TRANSformative: An Open Letter to South Dakota Governor Dennis Daugaard


Dear Gov. Daugaard,

This is a friendly hello from your neighbour to the north – well northwest in my case. I come from Vancouver, on the west coast of Beautiful British Columbia, and about a three hour drive from Seattle. One thing I have enjoy about Canada, and particularly Vancouver, is our long history of supporting LGBTQ rights. Gay marriage became legal in Canada in 2005, and Vancouver’s Pride Parade is one of Canada’s biggest (and loudest and proudest).

This is why it is so distressing to hear that a bill which would negatively affect the rights of the transgender community – especially kids and teens – is about to cross your desk. A bill sir, that you have the power to veto. Why I am so concerned you ask? Let me outline a few problems I have with it:

First off, it lacks validity. Senator David Omdahl claimed that it would “preserve the innocence of young people”. Actually, it would increase bullying for trans kids, who already have a high risk of suicide. Besides, young people won’t be young and innocent for the rest of our lives, and school is the perfect time to learn about sexuality and gender. (because, they are different after all). Brock Greenfield has stated that transgender people”spontaneously decide they no longer consider themselves transgender, and that happens with great frequency.” So let me ask, when did you decide to become straight?

But more than that Governor, I feel that the passage of this bill will set progress back several years. Since your president has taken office, we have seen extraordinary in gay rights, and we can only move forward, not back. Besides, what message are we sending the youth of today if we tell them that are not allowed to be who they want to be? Rather, they have to be what society tells them. I’m pretty sure that any time a specific and narrow set of rules are imposed on a certain group of people, it generally leads to an armed insurrection and/or revolution.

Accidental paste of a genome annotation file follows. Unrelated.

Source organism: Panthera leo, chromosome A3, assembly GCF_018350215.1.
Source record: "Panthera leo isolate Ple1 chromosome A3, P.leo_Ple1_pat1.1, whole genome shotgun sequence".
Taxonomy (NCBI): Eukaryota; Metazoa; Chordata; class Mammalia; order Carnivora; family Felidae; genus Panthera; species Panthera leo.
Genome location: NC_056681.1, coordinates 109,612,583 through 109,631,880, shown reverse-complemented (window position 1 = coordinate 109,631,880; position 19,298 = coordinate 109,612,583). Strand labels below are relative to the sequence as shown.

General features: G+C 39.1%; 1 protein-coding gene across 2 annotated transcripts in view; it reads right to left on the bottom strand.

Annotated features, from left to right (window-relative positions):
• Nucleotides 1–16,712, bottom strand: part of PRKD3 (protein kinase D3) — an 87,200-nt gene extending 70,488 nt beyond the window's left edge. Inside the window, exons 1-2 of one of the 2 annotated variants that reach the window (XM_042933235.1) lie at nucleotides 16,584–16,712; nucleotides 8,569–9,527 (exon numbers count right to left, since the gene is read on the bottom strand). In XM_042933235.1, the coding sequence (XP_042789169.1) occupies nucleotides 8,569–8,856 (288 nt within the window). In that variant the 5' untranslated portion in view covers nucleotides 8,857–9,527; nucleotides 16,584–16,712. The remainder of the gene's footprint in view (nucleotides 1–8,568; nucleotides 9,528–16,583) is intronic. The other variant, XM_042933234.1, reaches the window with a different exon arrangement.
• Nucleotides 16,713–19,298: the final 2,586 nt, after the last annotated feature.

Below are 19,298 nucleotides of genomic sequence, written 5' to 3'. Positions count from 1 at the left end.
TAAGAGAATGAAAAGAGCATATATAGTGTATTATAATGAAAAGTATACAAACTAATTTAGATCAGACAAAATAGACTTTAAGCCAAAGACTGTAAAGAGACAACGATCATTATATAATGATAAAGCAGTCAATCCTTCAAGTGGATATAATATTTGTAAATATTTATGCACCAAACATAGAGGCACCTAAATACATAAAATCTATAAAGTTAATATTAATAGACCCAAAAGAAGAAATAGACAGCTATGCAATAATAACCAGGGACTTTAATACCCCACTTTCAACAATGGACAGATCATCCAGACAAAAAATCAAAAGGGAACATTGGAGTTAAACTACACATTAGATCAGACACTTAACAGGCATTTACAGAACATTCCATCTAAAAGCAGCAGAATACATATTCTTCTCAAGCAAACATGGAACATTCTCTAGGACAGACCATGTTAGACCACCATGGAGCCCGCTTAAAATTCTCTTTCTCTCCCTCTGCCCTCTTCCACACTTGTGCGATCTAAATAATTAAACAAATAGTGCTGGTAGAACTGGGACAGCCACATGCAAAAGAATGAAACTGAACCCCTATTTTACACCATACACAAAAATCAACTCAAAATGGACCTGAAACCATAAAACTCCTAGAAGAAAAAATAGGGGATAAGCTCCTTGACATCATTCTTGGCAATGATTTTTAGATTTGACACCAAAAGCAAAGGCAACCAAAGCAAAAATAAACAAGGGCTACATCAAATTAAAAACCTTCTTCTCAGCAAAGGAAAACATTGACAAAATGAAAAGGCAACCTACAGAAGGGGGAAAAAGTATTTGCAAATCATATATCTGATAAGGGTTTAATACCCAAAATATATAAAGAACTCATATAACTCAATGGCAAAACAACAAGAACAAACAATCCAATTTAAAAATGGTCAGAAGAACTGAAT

Let me offer a comparison. I know you are a CODA and to become the first CODA governor in the history of the United States is no small feat; I applaud you on that. My grandparents were deaf, so I can relate on a personal level as well. But your parents had one thing going for them that the trans youth of today don’t; they couldn’t hear the verbal arrows that were no doubt slung their way as a result of them being perceived as different. Trans youth don’t have that luxury; they endure every word, every curse, every torment that comes their way, largely because of the lack of education high schools offer.

Here in Vancouver, many high schools have written anti-bullying and Trans-positive positions into their charter and many more now have gender neutral bathrooms. Sure, there was some resistance at the beginning, but it has largely died away as those who were initially opposed realized whatever bathroom a trans person decided to use didn’t harm them or even personally affect them in any way. Beyond that, it fostered dialogue.

Trans visibility is at an all time high – with TV shows such as Orange is The New Black, Transparent, and Her Story each doing their part. The trans community has fantastic spokespeople like Mya Taylor, Chaz Bono, Laverne Cox and now Caitlyn Jenner. As a cis male, I don’t know what it’s like to be trans. But I do know what it’s like to not fit in; to be brutalized and tormented just for being who you are. This is what awaits the trans community should you sign that bill into law.

I wonder if you might take a walk over to Black Hills and look into the faces of four of your greatest presidents. What would Washington Do? What would Jefferson do? Abe? Teddy? They would probably tell you to mind your own business. The founding fathers did believe in a limited government after all? Isn’t that one of the bedrocks of your party? When then is your government trying to impose such a hateful law on a group of people who need our support more than ever?

Think about it. Do the right thing.

Sincerely,

Dan McPeake

Vancouver, British Columbia, Canada

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